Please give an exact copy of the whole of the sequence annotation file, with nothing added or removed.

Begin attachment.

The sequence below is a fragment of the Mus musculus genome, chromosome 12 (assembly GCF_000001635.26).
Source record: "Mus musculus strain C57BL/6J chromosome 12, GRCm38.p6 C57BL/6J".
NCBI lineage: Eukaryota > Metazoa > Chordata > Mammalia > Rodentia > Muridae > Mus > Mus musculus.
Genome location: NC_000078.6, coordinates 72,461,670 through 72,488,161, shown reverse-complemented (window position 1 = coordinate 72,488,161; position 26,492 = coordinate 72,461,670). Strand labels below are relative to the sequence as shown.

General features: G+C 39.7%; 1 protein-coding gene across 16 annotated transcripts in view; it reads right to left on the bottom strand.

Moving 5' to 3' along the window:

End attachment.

The sequence below is a fragment of the Mus musculus genome, chromosome 12 (assembly GCF_000001635.26).
Source record: "Mus musculus strain C57BL/6J chromosome 12, GRCm38.p6 C57BL/6J".
NCBI lineage: Eukaryota > Metazoa > Chordata > Mammalia > Rodentia > Muridae > Mus > Mus musculus.
Genome location: NC_000078.6, coordinates 72,461,670 through 72,488,161, shown reverse-complemented (window position 1 = coordinate 72,488,161; position 26,492 = coordinate 72,461,670). Strand labels below are relative to the sequence as shown.

General features: G+C 39.7%; 1 protein-coding gene across 16 annotated transcripts in view; it reads right to left on the bottom strand.

Moving 5' to 3' along the window: